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Angeles County | Community News File / El Segundo

Campaign Against Illegal Housing Draws Complaints

April 01, 1998

If El Segundo was really Mayberry, Andy would be facing criminal charges and Aunt Bee would be evicted from her garage apartment, say residents who recently launched a campaign to oppose the method in which the city is bringing illegal dwelling units up to code.

Two years ago, the city enacted a policy that designated all units that had not received the appropriate permits illegal dwellings. The city also encouraged residents to anonymously report illegal units and used a lottery system to pick the complaints they would investigate.

Although the system was discontinued shortly thereafter, some residents contend that the city is still targeting them unfairly. Gail Church, a resident who is facing criminal charges for a having a granny flat added to her home in 1989, said the city is failing to work with residents to make the units usable.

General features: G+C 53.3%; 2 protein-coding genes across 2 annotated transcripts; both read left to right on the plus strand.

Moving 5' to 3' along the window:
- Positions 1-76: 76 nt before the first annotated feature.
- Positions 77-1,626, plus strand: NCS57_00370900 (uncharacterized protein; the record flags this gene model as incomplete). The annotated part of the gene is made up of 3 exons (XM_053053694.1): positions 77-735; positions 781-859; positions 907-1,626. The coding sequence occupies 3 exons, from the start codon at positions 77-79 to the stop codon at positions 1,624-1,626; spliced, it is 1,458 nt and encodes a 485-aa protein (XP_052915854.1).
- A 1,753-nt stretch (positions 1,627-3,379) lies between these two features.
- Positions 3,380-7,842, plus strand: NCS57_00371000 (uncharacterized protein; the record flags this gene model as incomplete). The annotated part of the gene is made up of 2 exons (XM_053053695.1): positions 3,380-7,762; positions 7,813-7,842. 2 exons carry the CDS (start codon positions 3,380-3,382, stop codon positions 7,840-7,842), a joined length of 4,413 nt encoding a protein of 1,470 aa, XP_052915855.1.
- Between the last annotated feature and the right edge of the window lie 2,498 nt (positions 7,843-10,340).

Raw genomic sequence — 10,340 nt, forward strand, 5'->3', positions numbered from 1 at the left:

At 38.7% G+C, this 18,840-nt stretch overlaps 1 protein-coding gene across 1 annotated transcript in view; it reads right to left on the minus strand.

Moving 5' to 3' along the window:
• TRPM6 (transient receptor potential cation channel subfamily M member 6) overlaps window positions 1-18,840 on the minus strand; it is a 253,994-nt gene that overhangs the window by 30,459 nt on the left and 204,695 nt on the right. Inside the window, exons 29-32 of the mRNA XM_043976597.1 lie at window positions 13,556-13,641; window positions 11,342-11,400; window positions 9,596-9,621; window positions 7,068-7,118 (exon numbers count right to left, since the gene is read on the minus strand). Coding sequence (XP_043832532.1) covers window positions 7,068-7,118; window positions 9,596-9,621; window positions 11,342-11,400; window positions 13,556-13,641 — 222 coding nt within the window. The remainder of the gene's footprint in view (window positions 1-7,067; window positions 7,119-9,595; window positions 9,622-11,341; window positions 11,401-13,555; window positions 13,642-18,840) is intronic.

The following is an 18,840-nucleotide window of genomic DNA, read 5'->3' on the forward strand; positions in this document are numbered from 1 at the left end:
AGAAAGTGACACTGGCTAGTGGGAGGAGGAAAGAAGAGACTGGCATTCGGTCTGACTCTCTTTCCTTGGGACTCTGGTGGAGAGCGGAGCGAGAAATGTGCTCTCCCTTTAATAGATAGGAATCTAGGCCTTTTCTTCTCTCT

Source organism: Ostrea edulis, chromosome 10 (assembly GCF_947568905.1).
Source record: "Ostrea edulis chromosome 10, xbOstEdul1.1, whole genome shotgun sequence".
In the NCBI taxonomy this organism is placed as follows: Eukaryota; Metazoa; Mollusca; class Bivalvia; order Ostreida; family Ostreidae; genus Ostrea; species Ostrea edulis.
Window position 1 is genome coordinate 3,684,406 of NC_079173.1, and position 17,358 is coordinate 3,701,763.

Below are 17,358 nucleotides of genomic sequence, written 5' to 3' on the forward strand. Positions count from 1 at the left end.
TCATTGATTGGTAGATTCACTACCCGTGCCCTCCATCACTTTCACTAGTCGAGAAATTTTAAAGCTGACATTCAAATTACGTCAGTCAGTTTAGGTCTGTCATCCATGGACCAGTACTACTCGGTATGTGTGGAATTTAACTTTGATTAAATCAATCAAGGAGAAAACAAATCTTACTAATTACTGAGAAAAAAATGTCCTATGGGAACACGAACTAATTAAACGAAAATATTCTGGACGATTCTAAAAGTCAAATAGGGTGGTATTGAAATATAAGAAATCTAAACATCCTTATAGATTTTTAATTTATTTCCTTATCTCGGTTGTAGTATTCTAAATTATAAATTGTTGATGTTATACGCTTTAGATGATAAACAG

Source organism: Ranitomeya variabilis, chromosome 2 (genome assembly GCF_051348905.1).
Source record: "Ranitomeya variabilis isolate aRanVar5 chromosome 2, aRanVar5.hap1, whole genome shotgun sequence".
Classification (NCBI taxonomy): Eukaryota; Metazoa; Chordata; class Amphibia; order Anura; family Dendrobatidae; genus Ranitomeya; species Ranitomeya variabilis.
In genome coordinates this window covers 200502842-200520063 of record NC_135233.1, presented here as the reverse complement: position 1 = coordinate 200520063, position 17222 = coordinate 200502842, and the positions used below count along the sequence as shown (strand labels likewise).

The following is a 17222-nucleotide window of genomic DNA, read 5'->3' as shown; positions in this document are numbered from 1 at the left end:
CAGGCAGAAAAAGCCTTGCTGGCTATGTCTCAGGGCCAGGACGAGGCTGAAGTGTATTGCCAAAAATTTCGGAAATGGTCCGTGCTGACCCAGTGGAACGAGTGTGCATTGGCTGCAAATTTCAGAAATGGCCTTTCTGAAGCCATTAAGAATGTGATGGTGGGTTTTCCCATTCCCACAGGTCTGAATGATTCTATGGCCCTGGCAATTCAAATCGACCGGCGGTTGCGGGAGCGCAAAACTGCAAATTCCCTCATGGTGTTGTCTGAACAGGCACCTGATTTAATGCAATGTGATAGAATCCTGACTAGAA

"The spirit of the code is to protect the city's infrastructure. They don't want people burdening the streets or schools," said Church, whose mother lived in the back unit until the city deemed it illegal. "Nothing has changed at our home by our adding a granny flat, except that now we have an $80,000 unit that can't be used."

City officials contend that they are not going after residents unfairly. Laurie Jester, a senior planner with the city, argued that the city does try to help residents bring the unit up to code before taking legal action. She said the number of illegal dwellings in the city has doubled since 1996.

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